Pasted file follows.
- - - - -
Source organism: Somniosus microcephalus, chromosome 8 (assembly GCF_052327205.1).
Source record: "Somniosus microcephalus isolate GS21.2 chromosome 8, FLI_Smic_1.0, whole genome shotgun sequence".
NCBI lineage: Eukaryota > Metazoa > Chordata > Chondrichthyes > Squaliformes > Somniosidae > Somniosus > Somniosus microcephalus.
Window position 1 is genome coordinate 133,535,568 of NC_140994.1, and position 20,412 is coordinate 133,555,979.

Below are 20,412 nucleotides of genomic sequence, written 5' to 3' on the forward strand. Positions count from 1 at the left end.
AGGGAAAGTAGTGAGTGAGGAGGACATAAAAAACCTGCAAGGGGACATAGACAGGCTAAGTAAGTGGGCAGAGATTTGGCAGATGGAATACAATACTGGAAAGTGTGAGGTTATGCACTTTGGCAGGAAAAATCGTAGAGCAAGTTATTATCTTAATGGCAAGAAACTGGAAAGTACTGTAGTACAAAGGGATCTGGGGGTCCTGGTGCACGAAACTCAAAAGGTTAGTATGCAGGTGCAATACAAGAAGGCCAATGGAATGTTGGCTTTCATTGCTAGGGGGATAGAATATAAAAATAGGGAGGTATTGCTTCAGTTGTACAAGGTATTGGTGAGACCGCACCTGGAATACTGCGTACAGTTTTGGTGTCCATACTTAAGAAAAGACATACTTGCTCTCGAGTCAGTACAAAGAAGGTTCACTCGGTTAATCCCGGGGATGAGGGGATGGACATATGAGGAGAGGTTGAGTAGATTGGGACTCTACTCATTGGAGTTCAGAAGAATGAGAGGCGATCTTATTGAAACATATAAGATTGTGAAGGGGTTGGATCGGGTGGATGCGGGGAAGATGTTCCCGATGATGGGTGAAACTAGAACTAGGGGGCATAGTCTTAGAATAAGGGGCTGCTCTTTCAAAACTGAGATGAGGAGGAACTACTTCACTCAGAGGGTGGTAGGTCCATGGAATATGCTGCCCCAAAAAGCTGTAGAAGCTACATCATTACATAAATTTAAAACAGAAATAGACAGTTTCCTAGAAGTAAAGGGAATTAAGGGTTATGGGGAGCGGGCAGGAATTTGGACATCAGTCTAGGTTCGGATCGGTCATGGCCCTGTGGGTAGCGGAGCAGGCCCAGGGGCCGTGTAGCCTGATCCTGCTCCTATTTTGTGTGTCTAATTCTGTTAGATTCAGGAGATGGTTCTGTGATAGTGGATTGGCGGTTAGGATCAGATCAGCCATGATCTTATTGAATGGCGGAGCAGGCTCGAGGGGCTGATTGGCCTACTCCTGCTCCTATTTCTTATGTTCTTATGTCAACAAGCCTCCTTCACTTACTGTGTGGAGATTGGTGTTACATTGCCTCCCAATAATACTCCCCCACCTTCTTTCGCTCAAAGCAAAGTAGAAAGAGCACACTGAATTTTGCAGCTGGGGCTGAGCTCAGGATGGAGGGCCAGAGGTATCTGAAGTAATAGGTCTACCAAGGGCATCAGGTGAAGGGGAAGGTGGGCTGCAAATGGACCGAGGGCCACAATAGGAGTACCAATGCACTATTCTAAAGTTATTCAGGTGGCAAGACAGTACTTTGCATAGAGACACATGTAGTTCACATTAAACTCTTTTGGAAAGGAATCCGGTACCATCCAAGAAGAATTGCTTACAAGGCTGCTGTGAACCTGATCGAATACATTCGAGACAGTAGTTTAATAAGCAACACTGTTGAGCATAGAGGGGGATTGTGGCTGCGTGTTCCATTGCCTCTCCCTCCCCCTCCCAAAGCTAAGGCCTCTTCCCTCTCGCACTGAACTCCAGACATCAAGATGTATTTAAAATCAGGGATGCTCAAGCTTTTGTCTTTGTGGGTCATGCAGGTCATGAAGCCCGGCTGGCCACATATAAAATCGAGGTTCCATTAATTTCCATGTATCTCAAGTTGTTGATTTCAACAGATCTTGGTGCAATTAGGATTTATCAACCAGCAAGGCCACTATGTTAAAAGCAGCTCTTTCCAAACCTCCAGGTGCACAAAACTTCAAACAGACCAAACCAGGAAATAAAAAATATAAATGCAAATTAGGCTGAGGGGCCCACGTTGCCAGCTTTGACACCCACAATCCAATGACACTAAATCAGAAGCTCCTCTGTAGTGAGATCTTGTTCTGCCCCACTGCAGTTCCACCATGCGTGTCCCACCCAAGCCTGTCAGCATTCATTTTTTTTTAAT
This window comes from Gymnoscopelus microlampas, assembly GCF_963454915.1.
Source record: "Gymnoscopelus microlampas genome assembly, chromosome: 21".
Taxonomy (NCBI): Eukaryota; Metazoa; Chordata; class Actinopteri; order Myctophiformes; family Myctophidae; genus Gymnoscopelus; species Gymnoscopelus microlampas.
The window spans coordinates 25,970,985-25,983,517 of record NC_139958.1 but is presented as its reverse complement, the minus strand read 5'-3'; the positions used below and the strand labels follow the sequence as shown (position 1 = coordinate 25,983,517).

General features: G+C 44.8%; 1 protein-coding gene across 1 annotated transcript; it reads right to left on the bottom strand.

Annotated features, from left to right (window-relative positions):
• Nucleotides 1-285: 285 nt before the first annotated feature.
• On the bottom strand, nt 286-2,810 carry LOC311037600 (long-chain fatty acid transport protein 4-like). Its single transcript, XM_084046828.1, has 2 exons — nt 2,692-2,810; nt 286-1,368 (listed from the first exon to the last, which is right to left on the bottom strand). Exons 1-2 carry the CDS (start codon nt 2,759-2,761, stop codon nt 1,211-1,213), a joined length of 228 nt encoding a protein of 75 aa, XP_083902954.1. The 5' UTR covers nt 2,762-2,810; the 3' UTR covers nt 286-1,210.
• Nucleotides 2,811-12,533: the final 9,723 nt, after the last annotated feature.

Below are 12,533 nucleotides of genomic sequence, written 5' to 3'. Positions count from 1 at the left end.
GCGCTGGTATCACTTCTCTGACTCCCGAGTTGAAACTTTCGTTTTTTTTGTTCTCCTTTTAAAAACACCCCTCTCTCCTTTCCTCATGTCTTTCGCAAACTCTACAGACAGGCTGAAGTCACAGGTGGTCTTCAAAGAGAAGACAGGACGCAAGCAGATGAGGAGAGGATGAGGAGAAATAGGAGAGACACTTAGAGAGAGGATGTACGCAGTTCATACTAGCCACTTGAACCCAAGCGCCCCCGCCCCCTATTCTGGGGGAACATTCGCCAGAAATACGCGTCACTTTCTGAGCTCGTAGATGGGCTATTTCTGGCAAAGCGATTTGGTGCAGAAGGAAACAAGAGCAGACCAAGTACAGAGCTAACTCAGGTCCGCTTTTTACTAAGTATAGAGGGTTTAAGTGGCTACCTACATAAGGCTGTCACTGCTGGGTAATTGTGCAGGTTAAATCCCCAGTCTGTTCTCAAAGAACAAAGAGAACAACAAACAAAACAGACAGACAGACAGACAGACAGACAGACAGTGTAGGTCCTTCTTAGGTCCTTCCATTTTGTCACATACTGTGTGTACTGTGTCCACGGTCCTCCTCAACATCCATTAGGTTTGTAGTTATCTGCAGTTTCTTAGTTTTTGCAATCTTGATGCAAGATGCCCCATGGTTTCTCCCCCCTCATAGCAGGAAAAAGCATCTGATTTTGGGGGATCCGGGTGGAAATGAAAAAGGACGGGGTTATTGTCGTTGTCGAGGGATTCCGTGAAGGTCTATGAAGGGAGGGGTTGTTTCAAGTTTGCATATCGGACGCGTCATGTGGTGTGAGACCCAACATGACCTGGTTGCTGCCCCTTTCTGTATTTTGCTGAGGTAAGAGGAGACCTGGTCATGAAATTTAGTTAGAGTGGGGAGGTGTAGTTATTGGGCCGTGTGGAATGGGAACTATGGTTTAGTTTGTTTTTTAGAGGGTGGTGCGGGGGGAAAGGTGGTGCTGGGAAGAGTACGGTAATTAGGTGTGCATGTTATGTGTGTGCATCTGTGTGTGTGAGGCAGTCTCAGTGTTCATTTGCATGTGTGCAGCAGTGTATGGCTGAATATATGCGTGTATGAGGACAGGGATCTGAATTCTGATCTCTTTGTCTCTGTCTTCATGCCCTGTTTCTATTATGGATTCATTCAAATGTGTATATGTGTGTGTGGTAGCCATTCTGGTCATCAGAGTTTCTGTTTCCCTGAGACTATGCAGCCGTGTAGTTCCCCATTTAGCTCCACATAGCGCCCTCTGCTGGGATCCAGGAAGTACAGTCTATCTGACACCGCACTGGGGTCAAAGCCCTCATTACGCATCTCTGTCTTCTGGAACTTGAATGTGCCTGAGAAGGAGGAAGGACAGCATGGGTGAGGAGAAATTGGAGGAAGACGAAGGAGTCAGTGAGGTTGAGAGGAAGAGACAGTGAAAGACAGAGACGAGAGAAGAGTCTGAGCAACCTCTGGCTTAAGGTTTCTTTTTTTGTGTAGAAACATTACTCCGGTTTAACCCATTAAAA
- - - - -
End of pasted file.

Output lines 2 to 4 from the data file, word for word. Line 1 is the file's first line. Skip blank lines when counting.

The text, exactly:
Source record: "Somniosus microcephalus isolate GS21.2 chromosome 8, FLI_Smic_1.0, whole genome shotgun sequence".
NCBI lineage: Eukaryota > Metazoa > Chordata > Chondrichthyes > Squaliformes > Somniosidae > Somniosus > Somniosus microcephalus.
Window position 1 is genome coordinate 133,535,568 of NC_140994.1, and position 20,412 is coordinate 133,555,979.